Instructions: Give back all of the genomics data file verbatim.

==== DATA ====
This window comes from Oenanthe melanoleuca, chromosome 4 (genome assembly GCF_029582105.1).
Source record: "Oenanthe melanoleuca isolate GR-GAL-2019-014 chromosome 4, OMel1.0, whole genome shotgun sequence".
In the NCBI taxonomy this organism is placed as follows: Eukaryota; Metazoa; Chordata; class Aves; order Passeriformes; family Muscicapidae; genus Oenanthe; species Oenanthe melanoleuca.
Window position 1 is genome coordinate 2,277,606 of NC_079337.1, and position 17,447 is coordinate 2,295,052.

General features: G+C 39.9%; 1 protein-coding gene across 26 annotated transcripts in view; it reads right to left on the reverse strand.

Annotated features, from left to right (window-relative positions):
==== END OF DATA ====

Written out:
This window comes from Oenanthe melanoleuca, chromosome 4 (genome assembly GCF_029582105.1).
Source record: "Oenanthe melanoleuca isolate GR-GAL-2019-014 chromosome 4, OMel1.0, whole genome shotgun sequence".
In the NCBI taxonomy this organism is placed as follows: Eukaryota; Metazoa; Chordata; class Aves; order Passeriformes; family Muscicapidae; genus Oenanthe; species Oenanthe melanoleuca.
Window position 1 is genome coordinate 2,277,606 of NC_079337.1, and position 17,447 is coordinate 2,295,052.

General features: G+C 39.9%; 1 protein-coding gene across 26 annotated transcripts in view; it reads right to left on the reverse strand.

Annotated features, from left to right (window-relative positions):